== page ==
The form data sent to the server isn't in the $_REQUEST variable, it's passed through the stdin connector. Try
$data = file_get_contents("php://input");
I don't understand this. I know file get contents get the contents of file, but I don't understand the "php://input". Why does it work in Acrobat and why does the request work when I have told the form to submit field data a GET? I tried pasting the code into my php file and I get nothing when sent from Acrobat.
With Reader I believe you have to return FDF data. Reader has no clue what to do with the text contents you return from your PHP, because it does not contain the "convert to PDF" code found in Acrobat.
"With Reader I believe you have to return FDF data. Reader has no clue what to do with the text contents you return from your PHP, because it does not contain the "convert to PDF" code found in Acrobat."
I do not want to return any data to Reader. I just want to send data from Reader to be email and stored.
Isn't the purpose of die(print_r($_REQUEST)) to send information back to the client? Sorry, if not, then I misunderstood.If it is, then you are returning text contents to Reader - aren't you?
Can you give us the whole of a set of data submitted by Reader (remove anything confidential of course). There are no cookies in Reader, either...
This is an array of the data being sent
var aSubmitFields = Array('acceptcode','SALES PERSON','DATE','Job Number','Job Description','Business Name','Contact Name','Proof Status','CHANGES COMMENTS','PROOFED OK BY','Okay Date','Phone Numbers','Spelling','Names_A_Addresses','Layout_A_Size','Ink_Colors','Bleeds_A_Margins',' Folds_A_Prefs','Photo_Resolution')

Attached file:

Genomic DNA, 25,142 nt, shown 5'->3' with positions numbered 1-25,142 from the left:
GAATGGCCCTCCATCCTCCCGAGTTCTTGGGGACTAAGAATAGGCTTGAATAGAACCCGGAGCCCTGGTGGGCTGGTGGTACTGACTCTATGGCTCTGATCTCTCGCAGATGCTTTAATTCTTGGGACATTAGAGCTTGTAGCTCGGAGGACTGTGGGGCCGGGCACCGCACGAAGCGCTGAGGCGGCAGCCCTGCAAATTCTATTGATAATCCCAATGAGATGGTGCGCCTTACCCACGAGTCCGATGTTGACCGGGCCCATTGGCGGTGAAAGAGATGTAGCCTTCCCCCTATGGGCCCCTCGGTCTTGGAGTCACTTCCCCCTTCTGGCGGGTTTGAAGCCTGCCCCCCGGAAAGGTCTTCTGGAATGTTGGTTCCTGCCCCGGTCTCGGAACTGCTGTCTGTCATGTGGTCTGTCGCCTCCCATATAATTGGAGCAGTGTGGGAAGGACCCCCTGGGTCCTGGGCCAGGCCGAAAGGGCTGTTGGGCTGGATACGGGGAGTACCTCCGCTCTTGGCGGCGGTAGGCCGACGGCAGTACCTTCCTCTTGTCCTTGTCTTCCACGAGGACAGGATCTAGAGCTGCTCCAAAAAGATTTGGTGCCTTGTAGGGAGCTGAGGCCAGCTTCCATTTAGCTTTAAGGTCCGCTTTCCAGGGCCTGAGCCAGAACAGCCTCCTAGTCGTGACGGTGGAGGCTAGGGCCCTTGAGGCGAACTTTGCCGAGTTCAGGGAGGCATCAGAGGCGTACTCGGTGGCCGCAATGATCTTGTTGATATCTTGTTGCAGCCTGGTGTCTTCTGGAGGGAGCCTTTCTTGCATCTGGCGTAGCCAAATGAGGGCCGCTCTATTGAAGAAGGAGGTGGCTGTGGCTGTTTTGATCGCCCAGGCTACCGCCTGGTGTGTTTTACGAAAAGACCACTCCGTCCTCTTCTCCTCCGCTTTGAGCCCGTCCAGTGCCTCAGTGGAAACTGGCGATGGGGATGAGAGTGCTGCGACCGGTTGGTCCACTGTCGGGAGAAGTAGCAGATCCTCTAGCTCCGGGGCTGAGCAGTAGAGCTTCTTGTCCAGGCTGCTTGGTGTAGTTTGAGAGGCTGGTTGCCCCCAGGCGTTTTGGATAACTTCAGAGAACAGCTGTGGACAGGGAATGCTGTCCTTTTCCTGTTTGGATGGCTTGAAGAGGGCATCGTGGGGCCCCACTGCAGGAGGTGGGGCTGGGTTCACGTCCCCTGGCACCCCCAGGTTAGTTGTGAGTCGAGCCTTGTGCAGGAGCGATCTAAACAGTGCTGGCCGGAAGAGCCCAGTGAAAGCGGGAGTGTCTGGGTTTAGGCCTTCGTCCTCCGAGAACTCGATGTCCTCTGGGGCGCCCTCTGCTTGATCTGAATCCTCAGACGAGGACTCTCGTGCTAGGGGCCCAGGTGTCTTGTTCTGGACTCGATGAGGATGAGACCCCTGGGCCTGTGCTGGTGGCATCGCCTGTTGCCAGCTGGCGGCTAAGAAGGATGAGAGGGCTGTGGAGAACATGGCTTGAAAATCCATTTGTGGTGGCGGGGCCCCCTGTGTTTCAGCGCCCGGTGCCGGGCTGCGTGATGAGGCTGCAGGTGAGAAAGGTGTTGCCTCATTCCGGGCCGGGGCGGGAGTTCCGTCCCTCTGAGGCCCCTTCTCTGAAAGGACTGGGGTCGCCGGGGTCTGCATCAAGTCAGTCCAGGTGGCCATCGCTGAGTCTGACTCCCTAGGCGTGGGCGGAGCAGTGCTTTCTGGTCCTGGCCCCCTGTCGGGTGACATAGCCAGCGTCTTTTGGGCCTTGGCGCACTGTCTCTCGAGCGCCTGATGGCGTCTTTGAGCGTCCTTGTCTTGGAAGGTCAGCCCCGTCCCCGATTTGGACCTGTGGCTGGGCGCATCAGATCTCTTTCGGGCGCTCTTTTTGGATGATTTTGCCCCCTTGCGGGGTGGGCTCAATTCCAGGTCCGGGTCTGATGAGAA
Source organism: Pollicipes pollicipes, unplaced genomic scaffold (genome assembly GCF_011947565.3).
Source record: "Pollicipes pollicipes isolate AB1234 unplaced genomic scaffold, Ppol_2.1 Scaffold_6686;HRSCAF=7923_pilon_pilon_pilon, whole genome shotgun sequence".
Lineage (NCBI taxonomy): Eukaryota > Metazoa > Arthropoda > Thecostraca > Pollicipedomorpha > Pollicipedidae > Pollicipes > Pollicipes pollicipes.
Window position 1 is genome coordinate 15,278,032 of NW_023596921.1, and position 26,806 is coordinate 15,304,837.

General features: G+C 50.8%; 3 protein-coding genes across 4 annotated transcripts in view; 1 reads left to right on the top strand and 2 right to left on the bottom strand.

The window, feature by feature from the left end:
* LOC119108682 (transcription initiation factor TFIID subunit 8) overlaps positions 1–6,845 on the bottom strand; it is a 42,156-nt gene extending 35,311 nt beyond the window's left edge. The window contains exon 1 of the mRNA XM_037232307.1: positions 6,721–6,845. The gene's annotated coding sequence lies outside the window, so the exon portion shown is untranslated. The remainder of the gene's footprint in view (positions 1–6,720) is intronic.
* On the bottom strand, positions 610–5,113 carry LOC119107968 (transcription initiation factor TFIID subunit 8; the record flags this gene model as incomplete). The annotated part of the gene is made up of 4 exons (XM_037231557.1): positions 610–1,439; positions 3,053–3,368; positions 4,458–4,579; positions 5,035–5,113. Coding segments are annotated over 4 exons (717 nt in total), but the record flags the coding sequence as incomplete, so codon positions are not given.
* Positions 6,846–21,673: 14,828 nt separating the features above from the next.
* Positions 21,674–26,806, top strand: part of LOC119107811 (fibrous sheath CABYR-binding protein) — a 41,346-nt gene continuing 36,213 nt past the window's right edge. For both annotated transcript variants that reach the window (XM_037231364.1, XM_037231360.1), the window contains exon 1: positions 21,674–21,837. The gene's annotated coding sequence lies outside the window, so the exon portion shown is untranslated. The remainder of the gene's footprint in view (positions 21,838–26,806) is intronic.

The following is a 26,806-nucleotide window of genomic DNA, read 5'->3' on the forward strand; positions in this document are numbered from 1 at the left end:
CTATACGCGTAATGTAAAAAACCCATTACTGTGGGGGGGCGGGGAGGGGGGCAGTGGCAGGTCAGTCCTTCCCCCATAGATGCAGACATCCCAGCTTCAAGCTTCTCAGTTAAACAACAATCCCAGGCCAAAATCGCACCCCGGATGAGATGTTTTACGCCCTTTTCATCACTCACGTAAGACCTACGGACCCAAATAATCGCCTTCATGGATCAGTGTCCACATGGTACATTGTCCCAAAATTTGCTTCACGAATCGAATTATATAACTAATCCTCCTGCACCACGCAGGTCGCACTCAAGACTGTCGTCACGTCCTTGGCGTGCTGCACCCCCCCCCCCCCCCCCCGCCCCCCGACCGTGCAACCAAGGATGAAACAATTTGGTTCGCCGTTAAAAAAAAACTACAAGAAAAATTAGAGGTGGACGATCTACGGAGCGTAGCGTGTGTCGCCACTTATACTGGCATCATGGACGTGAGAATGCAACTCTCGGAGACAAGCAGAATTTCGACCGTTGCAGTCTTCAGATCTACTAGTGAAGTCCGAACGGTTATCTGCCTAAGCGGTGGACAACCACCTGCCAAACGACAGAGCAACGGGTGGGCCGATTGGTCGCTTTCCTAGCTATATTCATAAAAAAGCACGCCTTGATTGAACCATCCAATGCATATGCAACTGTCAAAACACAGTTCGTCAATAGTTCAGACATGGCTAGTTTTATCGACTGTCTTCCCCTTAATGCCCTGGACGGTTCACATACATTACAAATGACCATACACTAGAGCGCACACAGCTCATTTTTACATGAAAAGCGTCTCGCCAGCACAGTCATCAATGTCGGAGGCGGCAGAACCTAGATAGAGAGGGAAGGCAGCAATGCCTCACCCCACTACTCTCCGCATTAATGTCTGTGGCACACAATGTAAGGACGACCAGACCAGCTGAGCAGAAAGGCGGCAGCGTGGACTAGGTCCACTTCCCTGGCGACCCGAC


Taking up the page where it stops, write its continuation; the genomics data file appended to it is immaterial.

I have the die(print_r($_REQUEST)) just to see if the data gets to the php script. When I do this in Acrobat, Acrobat creates a nice PDF of the php web page. When I do this with Reader it send the request, but then it creates an html file in the temp folder with the data. But the data that was supposedly sent is not displayed in the html file nor is it place in the database. Just cookie information for the domain that the php file site on.
I would expect Reader to fail horribly if you try this. By design because you are not sending it an FDF, and you have to send it an FDF (or nothing). There's no guarantee it will save anything, nor that what it saves is what it was sent, or anything useful. Since Reader does not know anything about cookies, and does not send them, the chances are that the HTML you see is a side effect of something you weren't asking for.
If you want to track what Reader is sending, log it or save it on the server.
If you want to track what Reader is sending, log it or save it on the server
Yes, but how? That is what I am trying to do.
I don't know PHP, but you need to not use methods that show anything in the browser there and then. Whatever method you use would write a file, or more than one file, which you'd have a DIFFERENT PHP to display later on. Or it would send an email or whatever. The call you are using is not suitable.
Sorry, I didn't notice your bGet parameter; but that's why it won't work in Reader.
As the SDK explains, to use bGet:true you need the Acrobat Web Capture plugin to be loaded, which as the name suggests isn't available in Reader. To submit HTML in Reader you have to use POST, in which case the returned data is available in $_REQUEST (as an alias for $_POST) and on the standard input (php://input).
As Test Screen Name says, while you can submit the form data to the server in HTML using Reader, the server has to respond in FDF. Here's a sample utility script that will dump all the data to a logfile and reply with something in a dialog box:
$data .= "--- STDIN follows ---\n".file_get_contents("php://input");
$data .= "\n --- REQUEST follows ---\n";
foreach ($_REQUEST as $k=>$v) $data .= "$k = $v\n";
$data .= "\n === END DATA ===";
$log = fopen("datalog.txt","w");
fwrite($log, $data, strlen($data));
// reply with some FDF data
1 0 obj
<< /FDF <<
/Status (Thanks - your information has been stored)
<< /Root 1 0 R >>